In September 2017, two powerful hurricanes devastated Puerto Rico. Two months later, 50% of the island is still without power, and residents report feeling forgotten by recovery efforts. From the controversy of hiring a small Montana-based electrical company, Whitefish, to restore power to the island; to the light shone on the outdated Jones Act, the humanitarian crisis following the hurricanes catapulted Puerto Rico to the world stage.
Have you ever noticed how much your favorite stories have in common? Boy meets girl, falls in love, gets married. Hero goes on a quest, meets a wise old man, and saves the day. There’s a reason for this repetition, if you believe the Swiss psychoanalyst Carl Jung. Jung found that his psychotherapy patients would tell stories containing elements of ancient mythology, even when they had never been exposed to these myths.
It is a truth universally acknowledged that [pretty much everyone] is in want of a literary valentine. . . Characters from classic literature have a way of capturing our hearts.
Maybe you’ve read War and Peace; maybe you haven’t. Maybe you got part of the way through its 1,392 pages and lost the will to continue. (It happens to the best of us!) If you’re in one of the latter two camps, Brian E. Denton is here to change your mind. A freelance writer based in Queens, New York, Brian has read War and Peace seven times already and has no plans to stop there. I talked to Brian to find out what makes War and Peace so special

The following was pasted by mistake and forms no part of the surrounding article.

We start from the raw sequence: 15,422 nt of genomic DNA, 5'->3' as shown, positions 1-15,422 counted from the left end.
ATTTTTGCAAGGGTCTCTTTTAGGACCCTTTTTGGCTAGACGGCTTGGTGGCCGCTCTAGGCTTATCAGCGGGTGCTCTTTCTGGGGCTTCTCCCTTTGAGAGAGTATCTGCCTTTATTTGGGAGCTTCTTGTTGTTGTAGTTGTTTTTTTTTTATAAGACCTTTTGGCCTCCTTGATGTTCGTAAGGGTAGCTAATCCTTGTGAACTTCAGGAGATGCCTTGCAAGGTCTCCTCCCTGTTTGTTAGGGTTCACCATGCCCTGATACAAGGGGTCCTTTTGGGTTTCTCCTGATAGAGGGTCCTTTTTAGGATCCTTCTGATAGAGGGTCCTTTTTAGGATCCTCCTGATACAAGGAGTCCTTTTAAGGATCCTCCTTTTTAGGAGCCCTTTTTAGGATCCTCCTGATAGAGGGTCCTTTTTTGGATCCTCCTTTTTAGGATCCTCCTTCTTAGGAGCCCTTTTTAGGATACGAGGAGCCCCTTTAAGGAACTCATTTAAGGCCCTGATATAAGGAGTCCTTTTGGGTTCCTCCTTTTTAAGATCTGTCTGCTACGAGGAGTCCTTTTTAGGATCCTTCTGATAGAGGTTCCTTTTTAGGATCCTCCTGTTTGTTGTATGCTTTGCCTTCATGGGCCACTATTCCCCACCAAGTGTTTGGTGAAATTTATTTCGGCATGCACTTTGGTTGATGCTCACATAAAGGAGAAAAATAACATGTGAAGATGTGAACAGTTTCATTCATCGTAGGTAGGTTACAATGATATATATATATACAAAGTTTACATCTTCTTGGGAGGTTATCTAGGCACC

What do Jane Austen, William Makepeace Thackeray, Charles Dickens, Charlotte Brontë, Robert Louis Stevenson, Joseph Conrad, H.G. Wells, James Joyce, Salman Rushdie, and Hanan Al-Shaykh have in common?
With the Oxford Place of the Year competition drawing to a close, we’ve put together an infographic to explain why the Mediterranean Sea, geographic epicenter of the migrant crisis, earned a place on the shortlist alongside Aleppo, the U.K., and Tristan da Cunha.
I confess that when I saw Tristan da Cunha among the nominations for Place of the Year, I had no idea where it was, but once I got out my atlas, I was intrigued. Colloquially known as Tristan, the eight-mile-wide island is the most remote inhabited place in the world: it lies 1,200 miles east of the nearest inhabited island, Saint Helena, and a full 1,500 miles east of the nearest continental land, South Africa.
The first thing you need to know about the Bryant Park Reading Room is that it isn’t a room. Located behind the New York Public Library in Manhattan, this open-air Reading Room sits under a leafy canopy of plane trees at the 42nd Street entrance to Bryant Park.